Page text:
On the other hand, according to this survey from WOW Insider, this level of gear in raids in not unusual, so hopefully this is just a little bit of stage-fright or performance anxiety.  

I’m looking forward to seeing the new raids.  I’ve been watching some videos on Magmaw and Halfus Wrymbreaker and they look really quite interesting.  I love the ‘chaining’ mechanic on Magmaw, which looks like a fun fight.

Our guild (which is a very tight-knit group, most of whom have been together since vanilla) has been becoming antsy about get raiding started, and some have been quite vocal about it.  It’s caused a minor amount of drama, but hopefully once we start getting Boss attempts under our belt things will start getting back into a rhythm.  As I’m sure is the case with a lot of Casual Raiding Guilds, the raiding break for the expansion has wreaked havoc with our raiding schedule, and it will be good to get back at it.


There is still so much left to do before I am truly happy with where Thosif is, gear-wise.  The holidays are finally over, so I’m hoping that I can get most of this done in short order over the next week.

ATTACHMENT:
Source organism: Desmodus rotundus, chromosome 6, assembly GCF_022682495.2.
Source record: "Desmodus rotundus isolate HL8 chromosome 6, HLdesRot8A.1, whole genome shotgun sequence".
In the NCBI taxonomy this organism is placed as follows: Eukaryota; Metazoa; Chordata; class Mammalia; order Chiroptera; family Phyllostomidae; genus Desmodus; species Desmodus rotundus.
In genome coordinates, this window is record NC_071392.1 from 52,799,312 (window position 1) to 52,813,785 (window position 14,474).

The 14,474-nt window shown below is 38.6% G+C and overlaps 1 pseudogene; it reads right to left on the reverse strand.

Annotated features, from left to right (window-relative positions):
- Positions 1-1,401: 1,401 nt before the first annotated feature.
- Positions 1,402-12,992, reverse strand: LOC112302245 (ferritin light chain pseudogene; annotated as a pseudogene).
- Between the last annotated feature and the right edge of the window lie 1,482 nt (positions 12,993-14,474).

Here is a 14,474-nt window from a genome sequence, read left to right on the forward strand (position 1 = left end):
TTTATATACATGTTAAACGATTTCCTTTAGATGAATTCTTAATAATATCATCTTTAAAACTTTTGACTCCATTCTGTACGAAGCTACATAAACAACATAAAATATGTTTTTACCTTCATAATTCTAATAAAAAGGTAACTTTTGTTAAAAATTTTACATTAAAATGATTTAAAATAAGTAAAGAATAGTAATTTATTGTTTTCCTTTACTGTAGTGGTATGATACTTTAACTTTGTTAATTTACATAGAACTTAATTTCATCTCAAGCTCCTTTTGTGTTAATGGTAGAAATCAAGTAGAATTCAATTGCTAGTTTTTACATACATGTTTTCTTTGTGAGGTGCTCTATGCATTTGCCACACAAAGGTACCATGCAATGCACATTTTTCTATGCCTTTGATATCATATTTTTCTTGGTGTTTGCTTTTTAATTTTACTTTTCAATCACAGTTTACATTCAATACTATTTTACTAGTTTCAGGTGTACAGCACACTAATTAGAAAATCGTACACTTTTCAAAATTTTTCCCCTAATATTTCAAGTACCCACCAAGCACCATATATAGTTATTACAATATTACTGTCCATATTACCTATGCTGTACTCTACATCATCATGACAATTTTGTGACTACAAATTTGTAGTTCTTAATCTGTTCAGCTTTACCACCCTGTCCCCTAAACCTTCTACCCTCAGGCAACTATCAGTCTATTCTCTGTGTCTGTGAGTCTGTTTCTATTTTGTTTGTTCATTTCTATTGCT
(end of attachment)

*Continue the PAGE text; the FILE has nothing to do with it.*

-  Get Exalted with Therazane.  I have the lesser of the Shoulder Enchants that you get at Honored, but I still have a ways to go before I can get the main one.

-  Replace PVP items with PVE items.  I have 3 PVP items equipped:  Bracers, Gloves and Relic.  The Relic and the Bracers are actually really quite good considering the other available options, but the Ornate Pyrium Gauntlets have got to go.

Suck it up and buy the damned Elementium Stormshield already.  It’s best in slot and I have the money, so why not?  There is plenty of gold to be had by questing, the Auction House, doing dailies and going to…

Tol Barad.  I need to do the Tol Barad dailies with more consistency.  The Mandala of Stirring Pattens is going to be just too good and too readily available to pass up.  I find it a little difficult to get motivated for questing, however, because I just really hate playing my Retribution off-spec.  I am considering changing my questing spec to Protection – not for tanking, but just for a more engaging play style.  There is something “right” about bashing a mob in the face with your shield.

-  Heroics.  Find a way to add 3 or 4 more hours to the day so I can run more heroics.  This could be a tough one, as the laws of physics will probably prevent it.